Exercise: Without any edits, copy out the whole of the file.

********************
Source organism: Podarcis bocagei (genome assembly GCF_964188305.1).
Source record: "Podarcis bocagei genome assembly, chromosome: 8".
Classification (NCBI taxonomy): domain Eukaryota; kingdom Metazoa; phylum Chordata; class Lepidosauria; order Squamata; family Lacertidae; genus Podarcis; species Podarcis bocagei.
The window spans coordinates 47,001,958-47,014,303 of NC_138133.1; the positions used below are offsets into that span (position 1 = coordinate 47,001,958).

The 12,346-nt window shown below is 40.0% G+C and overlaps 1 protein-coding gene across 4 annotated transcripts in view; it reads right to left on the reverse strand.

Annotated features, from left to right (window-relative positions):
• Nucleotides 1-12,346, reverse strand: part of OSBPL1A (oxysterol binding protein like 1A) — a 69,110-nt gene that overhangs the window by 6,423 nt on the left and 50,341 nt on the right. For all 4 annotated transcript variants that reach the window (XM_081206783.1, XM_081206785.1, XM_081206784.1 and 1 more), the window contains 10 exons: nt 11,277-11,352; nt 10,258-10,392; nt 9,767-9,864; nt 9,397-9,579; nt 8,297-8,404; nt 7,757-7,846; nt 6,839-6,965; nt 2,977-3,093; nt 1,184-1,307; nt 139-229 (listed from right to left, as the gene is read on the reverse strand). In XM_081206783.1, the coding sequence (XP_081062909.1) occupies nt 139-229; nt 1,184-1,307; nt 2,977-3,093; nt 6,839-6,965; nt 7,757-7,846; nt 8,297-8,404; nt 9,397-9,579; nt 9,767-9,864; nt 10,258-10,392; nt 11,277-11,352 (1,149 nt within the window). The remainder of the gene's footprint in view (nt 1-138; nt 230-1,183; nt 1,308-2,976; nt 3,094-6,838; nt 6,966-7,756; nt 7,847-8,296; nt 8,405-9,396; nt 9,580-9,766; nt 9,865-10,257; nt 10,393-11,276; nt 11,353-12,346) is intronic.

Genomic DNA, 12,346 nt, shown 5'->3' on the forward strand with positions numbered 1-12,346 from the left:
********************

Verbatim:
Source organism: Podarcis bocagei (genome assembly GCF_964188305.1).
Source record: "Podarcis bocagei genome assembly, chromosome: 8".
Classification (NCBI taxonomy): domain Eukaryota; kingdom Metazoa; phylum Chordata; class Lepidosauria; order Squamata; family Lacertidae; genus Podarcis; species Podarcis bocagei.
The window spans coordinates 47,001,958-47,014,303 of NC_138133.1; the positions used below are offsets into that span (position 1 = coordinate 47,001,958).

The 12,346-nt window shown below is 40.0% G+C and overlaps 1 protein-coding gene across 4 annotated transcripts in view; it reads right to left on the reverse strand.

Annotated features, from left to right (window-relative positions):
• Nucleotides 1-12,346, reverse strand: part of OSBPL1A (oxysterol binding protein like 1A) — a 69,110-nt gene that overhangs the window by 6,423 nt on the left and 50,341 nt on the right. For all 4 annotated transcript variants that reach the window (XM_081206783.1, XM_081206785.1, XM_081206784.1 and 1 more), the window contains 10 exons: nt 11,277-11,352; nt 10,258-10,392; nt 9,767-9,864; nt 9,397-9,579; nt 8,297-8,404; nt 7,757-7,846; nt 6,839-6,965; nt 2,977-3,093; nt 1,184-1,307; nt 139-229 (listed from right to left, as the gene is read on the reverse strand). In XM_081206783.1, the coding sequence (XP_081062909.1) occupies nt 139-229; nt 1,184-1,307; nt 2,977-3,093; nt 6,839-6,965; nt 7,757-7,846; nt 8,297-8,404; nt 9,397-9,579; nt 9,767-9,864; nt 10,258-10,392; nt 11,277-11,352 (1,149 nt within the window). The remainder of the gene's footprint in view (nt 1-138; nt 230-1,183; nt 1,308-2,976; nt 3,094-6,838; nt 6,966-7,756; nt 7,847-8,296; nt 8,405-9,396; nt 9,580-9,766; nt 9,865-10,257; nt 10,393-11,276; nt 11,353-12,346) is intronic.

Genomic DNA, 12,346 nt, shown 5'->3' on the forward strand with positions numbered 1-12,346 from the left: